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Synchronized Data Acquisition Options


Sometimes you need to acquire data from several different locations that are separated far enough from each other that they cannot be acquired by a single, multichannel system. This defines the need to synchronize readings from two or more data gathering systems. In situations like that, how you solve the problem is dependent upon the nature of the data you need to acquire and the time frame that you need to acquire it.

In a previous post I talked about clock accuracy in the form of a parts per million (PPM) specification. It’s possible to rely only on clock accuracy to effectively synchronize measurements from geographically separated data loggers. For example, if we assume that temperature measurements from two different locations need to be acquired over a period of two months using a low cost data logger product like this, we can easily determine the worst case accumulated error over that time frame. That figure can be compared to the requirements of our unique situation to determine if the approach is feasible. If the data logger’s clocks are speced at ±20 PPM, then we know that worst case drift of any single logger will be ±104 seconds (60 · 24 · 60 · 60 · ±20 ÷ 1,000,000). Since the PPM spec is a plus and minus number, then worst case separation will occur when one logger runs at the high end of the spec and another at the low end, or 208 seconds (3 minutes and 28 seconds). If you determine that temperature cannot change significantly between multiple locations within this time frame then you may be justified to use a low cost approach and rely solely upon clock accuracy for synchronization. Should you determine that the approach will not work, you can seek a logger with better clock accuracy as measured by its PPM spec to tighten the time difference, or you might need a solution that guarantees data acquisition synchronization to the microsecond level.


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  1. Avatar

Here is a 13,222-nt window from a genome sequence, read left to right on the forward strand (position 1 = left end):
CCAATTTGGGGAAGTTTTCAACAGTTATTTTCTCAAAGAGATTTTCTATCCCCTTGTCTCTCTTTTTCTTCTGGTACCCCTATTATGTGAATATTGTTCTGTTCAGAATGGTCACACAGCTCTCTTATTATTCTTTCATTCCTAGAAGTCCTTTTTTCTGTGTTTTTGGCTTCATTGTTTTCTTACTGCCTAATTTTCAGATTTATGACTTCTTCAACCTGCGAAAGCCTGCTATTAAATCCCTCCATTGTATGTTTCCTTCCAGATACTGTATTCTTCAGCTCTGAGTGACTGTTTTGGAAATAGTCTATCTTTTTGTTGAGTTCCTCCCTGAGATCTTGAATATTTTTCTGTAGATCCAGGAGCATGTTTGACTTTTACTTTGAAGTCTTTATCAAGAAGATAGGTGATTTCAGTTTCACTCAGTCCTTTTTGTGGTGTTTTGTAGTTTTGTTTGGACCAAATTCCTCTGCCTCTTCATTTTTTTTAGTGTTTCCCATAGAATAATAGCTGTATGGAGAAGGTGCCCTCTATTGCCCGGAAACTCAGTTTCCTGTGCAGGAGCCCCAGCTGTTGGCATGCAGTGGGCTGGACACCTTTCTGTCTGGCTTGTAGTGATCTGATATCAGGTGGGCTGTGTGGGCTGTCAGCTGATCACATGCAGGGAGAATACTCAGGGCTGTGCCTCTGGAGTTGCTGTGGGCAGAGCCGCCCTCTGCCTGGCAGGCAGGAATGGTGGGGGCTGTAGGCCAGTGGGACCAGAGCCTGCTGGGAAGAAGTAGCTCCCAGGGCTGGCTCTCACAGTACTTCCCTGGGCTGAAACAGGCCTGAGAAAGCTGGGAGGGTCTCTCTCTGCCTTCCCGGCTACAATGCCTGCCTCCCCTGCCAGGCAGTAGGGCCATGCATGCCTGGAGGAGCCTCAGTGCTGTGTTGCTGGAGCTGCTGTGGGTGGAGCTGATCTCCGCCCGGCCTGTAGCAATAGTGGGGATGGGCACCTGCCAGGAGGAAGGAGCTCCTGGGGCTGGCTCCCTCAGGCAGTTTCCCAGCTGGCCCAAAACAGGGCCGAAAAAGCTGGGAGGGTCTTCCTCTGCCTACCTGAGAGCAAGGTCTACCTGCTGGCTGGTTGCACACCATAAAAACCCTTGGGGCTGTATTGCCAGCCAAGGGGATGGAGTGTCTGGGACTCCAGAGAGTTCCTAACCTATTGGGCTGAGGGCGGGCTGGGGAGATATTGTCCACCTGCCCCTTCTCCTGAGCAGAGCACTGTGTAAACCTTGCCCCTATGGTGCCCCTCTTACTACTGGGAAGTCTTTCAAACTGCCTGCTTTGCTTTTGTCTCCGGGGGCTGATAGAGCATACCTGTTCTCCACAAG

Mo sharif
    Posted July 27, 2023 at 10:55 am Permalink


    I have run a test using 2 x DI-2008 with 16 thermocouples connected across. I am using Windaq for data logging into a .WDH file and later exports to CSV. Both boxes are running from the same hub (recommended by UK distributor). The data is logged every 10th of a second giving a total of 160 samples/ second across both devices. The test ran for a duration of approx. 5 hours, but the majority of the time the thermocouples were measuring room temperature up until the beginning of our process and then the temperature measurements started to increase as expected. the duration of the measured temperature bump is approx. 10 minutes. When analysing the data; we could see a time shift in the measured temperatures between the two devices, this difference is approx. 13.9 seconds. When plotting the data, it was clear that the data is split into two groups based on the source of the acquisition device. Mapping the position of the thermocouples to their measured temperature further confirm this time shift effect; where thermocouples adjacent to each other but wired to two different devices tend to show the 13.9 seconds shift in time, and thermocouples positioned at different height wired to the same device seems to show almost a simultaneous rise in the temperature. My question is, what is the expected synchronisation error considering my test set up. Please feel free to ask me for more details on the test.

    Many thanks

    • Posted August 29, 2023 at 9:20 am Permalink

      Are you using WinDaq channel streatch to sync between the two units? We don’t expect any sync error at this sample rate. Please submit a support ticket so that we can resolve the issue, thanks!

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